• Results for stratocumulus are sensitive to vertical resolution
      • Critical parameters in shallow cumulus are related to vertical velocity skewness
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      The response of US summer rainfall to quadrupled CO2 climate change in conventional and superparameterized versions of the NCAR community atmosphere model (pages 859–882)

      Gabriel J. Kooperman, Michael S. Pritchard and Richard C. J. Somerville

      Article first published online: 20 AUG 2014 | DOI: 10.1002/2014MS000306

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      Key Points

      • Large-scale dynamics are critical to regional rainfall climate change responses
      • Superparameterization captures expected increases in rain and storm intensity
      • Extreme rain may be decoupled from key climate change drivers in standard GCMs
    21. You have full text access to this OnlineOpen article
      The Specified Chemistry Whole Atmosphere Community Climate Model (SC-WACCM) (pages 883–901)

      K. L. Smith, R. R. Neely, D. R. Marsh and L. M. Polvani

      Article first published online: 28 AUG 2014 | DOI: 10.1002/2014MS000346

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      Key Points

      • SC-WACCM is the new specified chemistry version of WACCM
      • The climate and climate variability of SC-WACCM is nearly identical to WACCM
      • The computational cost of SC-WACCM is roughly half that of WACCM
    22. You have full text access to this OnlineOpen article
      A spectral transform dynamical core option within the Community Atmosphere Model (CAM4) (pages 902–922)

      Katherine J. Evans, Salil Mahajan, Marcia Branstetter, Julie L. McClean, Julie Caron, Matthew E. Maltrud, James J. Hack, David C. Bader, Richard Neale and Juliann K. Leifeld

      Article first published online: 2 SEP 2014 | DOI: 10.1002/2014MS000329

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      Key Points

      • Longwave cloud forcing in T85 CAM4 is sensitive to the choice of dynamical core
      • Improved precipitation over India does not translate to improved surface stress
      • The increase in temperature extremes during NH summer is underestimated
    23. You have full text access to this OnlineOpen article
      Impacts of forest harvest on cold season land surface conditions and land-atmosphere interactions in northern Great Lakes states (pages 923–937)

      Matthew Garcia, Mutlu Özdogan and Philip A. Townsend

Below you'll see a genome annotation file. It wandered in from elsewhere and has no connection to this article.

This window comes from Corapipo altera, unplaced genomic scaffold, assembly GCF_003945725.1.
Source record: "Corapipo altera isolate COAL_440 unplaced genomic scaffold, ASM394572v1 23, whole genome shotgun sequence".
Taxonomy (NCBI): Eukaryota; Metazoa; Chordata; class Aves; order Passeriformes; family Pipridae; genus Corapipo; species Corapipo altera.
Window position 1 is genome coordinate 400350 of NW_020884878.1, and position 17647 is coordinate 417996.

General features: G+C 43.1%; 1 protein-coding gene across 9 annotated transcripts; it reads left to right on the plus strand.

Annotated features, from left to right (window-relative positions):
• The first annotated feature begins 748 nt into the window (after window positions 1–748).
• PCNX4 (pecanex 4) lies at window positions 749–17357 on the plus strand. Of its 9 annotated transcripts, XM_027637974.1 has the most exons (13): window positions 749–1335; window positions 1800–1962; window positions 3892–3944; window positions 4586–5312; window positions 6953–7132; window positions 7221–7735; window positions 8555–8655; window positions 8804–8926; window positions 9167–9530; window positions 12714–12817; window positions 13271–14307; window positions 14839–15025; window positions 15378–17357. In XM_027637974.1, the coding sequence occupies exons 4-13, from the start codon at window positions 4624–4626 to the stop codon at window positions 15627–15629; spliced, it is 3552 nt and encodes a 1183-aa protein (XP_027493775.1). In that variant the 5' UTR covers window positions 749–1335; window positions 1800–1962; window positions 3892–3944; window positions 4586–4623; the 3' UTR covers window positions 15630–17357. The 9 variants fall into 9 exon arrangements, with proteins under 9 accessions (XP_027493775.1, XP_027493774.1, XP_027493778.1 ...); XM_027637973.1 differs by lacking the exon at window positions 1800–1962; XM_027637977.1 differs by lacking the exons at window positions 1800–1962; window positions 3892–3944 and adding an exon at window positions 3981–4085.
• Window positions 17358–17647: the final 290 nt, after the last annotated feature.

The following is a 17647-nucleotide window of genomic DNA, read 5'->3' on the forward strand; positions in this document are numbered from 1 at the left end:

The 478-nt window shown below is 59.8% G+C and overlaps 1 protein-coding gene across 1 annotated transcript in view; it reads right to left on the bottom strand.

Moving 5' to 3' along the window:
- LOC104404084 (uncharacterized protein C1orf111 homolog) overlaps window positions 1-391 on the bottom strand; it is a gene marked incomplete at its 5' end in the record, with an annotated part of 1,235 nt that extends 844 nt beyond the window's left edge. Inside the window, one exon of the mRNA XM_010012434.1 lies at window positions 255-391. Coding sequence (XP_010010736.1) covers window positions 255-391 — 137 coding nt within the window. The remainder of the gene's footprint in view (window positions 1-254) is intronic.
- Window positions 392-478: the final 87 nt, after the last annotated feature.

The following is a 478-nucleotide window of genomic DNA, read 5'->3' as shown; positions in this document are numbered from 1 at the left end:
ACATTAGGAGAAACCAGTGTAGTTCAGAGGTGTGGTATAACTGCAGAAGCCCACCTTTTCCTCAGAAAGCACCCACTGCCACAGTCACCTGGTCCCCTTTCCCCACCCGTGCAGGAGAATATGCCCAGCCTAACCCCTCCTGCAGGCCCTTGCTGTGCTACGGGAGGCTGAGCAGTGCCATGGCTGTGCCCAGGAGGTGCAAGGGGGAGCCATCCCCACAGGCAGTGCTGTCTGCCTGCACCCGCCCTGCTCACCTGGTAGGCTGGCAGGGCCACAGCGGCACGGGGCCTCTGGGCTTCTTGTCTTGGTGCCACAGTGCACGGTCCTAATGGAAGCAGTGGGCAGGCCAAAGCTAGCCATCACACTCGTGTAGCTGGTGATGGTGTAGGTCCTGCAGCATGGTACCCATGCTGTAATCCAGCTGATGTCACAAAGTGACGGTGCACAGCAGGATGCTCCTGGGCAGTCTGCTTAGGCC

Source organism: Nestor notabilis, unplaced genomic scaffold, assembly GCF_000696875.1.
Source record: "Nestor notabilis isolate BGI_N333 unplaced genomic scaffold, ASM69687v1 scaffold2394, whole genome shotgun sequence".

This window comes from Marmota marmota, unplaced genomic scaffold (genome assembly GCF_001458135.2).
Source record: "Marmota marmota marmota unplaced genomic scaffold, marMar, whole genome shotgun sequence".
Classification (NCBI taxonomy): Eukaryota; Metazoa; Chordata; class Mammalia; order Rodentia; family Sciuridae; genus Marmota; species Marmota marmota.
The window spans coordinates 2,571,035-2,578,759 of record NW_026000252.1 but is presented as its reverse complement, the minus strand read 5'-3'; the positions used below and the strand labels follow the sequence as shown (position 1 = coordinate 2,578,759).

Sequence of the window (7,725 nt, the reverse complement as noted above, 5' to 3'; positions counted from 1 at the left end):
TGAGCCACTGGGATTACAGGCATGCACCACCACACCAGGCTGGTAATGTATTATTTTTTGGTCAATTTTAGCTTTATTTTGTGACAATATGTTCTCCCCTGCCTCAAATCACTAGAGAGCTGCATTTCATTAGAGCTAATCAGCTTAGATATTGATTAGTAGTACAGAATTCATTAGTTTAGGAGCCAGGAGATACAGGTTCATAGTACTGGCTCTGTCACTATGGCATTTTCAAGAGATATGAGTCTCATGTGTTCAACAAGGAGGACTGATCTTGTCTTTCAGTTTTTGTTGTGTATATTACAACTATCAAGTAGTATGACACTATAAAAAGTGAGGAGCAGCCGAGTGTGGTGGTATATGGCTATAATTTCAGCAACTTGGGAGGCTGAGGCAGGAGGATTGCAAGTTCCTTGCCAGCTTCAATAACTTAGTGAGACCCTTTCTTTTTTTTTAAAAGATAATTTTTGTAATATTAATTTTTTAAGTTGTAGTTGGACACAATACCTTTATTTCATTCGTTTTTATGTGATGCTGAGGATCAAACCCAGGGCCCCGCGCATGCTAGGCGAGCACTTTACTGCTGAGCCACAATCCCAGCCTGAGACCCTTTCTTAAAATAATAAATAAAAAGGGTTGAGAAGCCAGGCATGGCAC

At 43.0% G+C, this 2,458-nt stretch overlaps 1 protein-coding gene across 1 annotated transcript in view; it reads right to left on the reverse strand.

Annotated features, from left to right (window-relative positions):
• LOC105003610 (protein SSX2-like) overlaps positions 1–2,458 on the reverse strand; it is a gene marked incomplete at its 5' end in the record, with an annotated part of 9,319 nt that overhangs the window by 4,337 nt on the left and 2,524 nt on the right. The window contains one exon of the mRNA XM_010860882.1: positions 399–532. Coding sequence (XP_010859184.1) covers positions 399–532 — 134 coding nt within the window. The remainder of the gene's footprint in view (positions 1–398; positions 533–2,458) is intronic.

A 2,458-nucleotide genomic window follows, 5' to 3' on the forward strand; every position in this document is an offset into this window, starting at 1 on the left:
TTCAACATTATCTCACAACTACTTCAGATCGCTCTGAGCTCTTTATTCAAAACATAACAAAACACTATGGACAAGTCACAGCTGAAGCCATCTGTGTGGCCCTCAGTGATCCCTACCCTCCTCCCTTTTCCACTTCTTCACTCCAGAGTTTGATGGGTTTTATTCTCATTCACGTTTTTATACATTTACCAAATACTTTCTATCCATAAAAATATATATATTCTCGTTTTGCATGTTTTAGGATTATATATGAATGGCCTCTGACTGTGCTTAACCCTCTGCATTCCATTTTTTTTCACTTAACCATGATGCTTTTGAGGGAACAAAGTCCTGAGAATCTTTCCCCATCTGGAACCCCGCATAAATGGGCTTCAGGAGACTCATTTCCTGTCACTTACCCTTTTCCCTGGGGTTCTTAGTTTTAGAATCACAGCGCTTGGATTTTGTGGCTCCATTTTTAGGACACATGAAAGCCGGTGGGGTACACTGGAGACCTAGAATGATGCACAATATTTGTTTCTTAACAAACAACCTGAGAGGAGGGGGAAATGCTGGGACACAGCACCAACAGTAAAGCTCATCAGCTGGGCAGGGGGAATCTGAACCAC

Article first published online: 11 SEP 2014 | DOI: 10.1002/2014MS000317

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      Key Points

      • Land cover change alters land-atmosphere energy and moisture exchange
      • Forest clearing significantly reduces winter sensible and latent heat fluxes
      • High-resolution land cover change analyses may be useful in synoptic models
    24. You have full text access to this OnlineOpen article
      Advection, moistening, and shallow-to-deep convection transitions during the initiation and propagation of Madden-Julian Oscillation (pages 938–949)

      Samson Hagos, Zhe Feng, Kiranmayi Landu and Charles N. Long

      Article first published online: 11 SEP 2014 | DOI: 10.1002/2014MS000335

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      Key Points

      • Large-scale vertical advection of moisture precedes convection transitions in MJO
      • The decline of drying by midlevel meridional advection plays a comparable positive role
      • The contribution of convective-scale processes and zonal advection is smaller
    25. You have full text access to this OnlineOpen article
      Damping of glacial-interglacial cycles from anthropogenic forcing (pages 950–955)

      Jacob Haqq-Misra

      Article first published online: 22 JUL 2014 | DOI: 10.1002/2014MS000326

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      Key Points

      • Anthropogenic forcing can damp the 100,000 year glacial-interglacial cycle
      • A stochastic model is developed to simulate long-term climate variability
      • The cessation of ice age cycles may indicate the anthropocene epoch